Boys with breasts

April 14th, 2014

This article is more than 9 years old.

Scientists researching why Danish boys are developing breasts

More than half of Danish boys are showing signs of developing breasts – a condition called gynecomastia – as they enter puberty.

Dr Mikkel Grunnet Mieritz is one of the doctors behind a study of the condition.

“When we look at adolescent boys, up to 60 percent show signs of breast development,” he told Videnskaben.dk.

Mieritz said that mammary glands on boys are harmless, but can be embarrassing for the boys who develop them.

 Kurt Kristensen, a pediatrician at Aarhus University Hospital, said that parents often get upset when their sons begin to develop mammary glands.

“There are many who are unfamiliar with the phenomenon, and we see parents who are terribly anxious,” Kristensen told Videnskaben.dk.

Mieritz said that breasts that develop on adolescent boys often disappear over time.

"We know from international studies that they go away within a year and a half in over 90 percent of boys.”

Kristensen said that the reason for the increase in breast development in boys remains something of a mystery.

“We lack a good, scientific explanation of why it occurs and why it disappears,” he said.

Chemical causes?
Part of Mieritz's research was to investigate the role that phthalates – chemicals used in things like plastics and cosmetics – may play in the development of breasts in boys.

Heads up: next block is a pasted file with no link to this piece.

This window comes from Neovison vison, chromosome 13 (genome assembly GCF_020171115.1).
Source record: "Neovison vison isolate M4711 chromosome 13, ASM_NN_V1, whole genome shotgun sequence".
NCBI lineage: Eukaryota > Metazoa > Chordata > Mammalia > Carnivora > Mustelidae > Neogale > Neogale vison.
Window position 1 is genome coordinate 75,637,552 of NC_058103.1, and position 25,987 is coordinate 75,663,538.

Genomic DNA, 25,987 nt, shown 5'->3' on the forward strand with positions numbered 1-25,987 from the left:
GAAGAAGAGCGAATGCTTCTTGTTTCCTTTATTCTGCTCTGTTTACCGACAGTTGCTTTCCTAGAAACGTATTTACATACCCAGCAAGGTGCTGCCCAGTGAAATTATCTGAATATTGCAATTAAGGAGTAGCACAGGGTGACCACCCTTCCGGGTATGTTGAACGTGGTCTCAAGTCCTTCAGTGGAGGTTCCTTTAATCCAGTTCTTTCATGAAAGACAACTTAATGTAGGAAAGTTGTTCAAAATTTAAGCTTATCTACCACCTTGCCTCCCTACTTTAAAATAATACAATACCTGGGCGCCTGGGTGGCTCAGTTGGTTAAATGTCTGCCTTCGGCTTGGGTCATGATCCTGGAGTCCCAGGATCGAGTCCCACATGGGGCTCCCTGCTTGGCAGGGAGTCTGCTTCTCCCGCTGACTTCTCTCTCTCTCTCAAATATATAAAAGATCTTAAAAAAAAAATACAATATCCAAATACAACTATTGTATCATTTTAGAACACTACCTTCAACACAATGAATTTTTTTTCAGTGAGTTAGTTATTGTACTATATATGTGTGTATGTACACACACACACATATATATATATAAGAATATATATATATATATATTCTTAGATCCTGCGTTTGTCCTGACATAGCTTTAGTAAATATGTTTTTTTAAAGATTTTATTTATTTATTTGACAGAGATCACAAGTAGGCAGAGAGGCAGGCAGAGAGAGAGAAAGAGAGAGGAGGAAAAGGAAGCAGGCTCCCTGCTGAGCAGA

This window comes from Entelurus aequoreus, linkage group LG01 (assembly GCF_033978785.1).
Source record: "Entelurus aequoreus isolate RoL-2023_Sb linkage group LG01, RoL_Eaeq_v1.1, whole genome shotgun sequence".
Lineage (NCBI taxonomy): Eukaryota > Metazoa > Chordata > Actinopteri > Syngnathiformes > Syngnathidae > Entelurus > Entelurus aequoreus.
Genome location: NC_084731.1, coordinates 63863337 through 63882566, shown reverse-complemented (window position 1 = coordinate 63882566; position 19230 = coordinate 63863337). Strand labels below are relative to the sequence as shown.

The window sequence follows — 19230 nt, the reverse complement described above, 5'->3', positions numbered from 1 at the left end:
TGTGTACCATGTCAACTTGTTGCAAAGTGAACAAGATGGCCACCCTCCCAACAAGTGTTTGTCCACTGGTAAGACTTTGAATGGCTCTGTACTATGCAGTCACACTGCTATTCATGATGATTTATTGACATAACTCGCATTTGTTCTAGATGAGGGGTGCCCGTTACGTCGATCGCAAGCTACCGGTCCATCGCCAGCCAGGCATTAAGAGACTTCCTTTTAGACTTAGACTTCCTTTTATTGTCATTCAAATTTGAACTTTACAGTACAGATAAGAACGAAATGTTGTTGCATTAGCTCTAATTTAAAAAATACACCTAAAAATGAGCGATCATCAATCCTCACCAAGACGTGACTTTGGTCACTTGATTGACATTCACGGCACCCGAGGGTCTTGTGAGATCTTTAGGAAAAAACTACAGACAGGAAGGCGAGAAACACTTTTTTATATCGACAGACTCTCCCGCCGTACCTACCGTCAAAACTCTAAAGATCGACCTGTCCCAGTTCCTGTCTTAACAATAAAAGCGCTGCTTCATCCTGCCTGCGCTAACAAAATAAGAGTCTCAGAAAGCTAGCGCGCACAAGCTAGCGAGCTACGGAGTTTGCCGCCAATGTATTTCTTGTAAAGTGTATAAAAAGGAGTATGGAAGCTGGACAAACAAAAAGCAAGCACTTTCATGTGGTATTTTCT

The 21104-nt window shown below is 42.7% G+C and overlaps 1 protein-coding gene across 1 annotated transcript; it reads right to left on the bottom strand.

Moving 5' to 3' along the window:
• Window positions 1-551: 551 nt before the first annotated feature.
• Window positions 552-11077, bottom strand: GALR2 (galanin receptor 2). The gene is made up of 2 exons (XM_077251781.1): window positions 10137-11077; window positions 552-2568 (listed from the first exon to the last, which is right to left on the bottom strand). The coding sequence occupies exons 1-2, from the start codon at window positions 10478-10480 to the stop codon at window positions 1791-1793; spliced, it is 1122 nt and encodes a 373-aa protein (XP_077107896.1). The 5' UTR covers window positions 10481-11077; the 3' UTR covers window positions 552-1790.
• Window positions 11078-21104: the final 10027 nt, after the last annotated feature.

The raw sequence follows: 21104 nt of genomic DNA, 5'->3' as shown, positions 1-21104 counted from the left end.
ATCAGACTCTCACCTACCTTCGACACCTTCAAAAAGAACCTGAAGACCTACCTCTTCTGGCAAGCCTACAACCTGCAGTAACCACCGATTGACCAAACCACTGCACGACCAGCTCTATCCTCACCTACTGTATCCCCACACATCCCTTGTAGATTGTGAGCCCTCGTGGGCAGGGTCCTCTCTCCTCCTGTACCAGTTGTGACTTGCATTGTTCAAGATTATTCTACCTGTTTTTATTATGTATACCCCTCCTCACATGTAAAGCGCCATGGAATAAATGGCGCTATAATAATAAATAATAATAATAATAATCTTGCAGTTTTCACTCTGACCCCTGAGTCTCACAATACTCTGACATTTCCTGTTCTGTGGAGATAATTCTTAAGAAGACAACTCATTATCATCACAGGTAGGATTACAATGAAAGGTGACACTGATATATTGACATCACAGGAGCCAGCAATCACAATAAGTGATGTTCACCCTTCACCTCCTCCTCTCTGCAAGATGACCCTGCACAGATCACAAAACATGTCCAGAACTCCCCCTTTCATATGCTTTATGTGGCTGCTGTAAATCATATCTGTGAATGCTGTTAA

“Phthalates are known to have an effect similar to the effect of female sex hormones,” said Mieritz. “It was reasonable to believe that boys who develop breasts might have been exposed to phthalates more often than boys without breasts.”

Mieritz research has thus far failed to prove that thesis.

“We did not see any difference in the amount of phthalates in the urine of boys with breast than in that of the boys without, which suggests that phthalates are not at fault for the breast development.”

READ MORE: Danish children breast-fed too little

Nothing new
Professor Harold E. Carlson, an American researcher of the condition at the Stony Brook University School of Medicine, does not think that the problem has become more frequent.

“The figures are similar to those found in studies dating back to the 1960s, so there does not seem to be reason to believe that gynecomastia is becoming more frequent,” he told Videnskaben.



Subscribe to our newsletter

Sign up to receive The Daily Post

Latest Podcast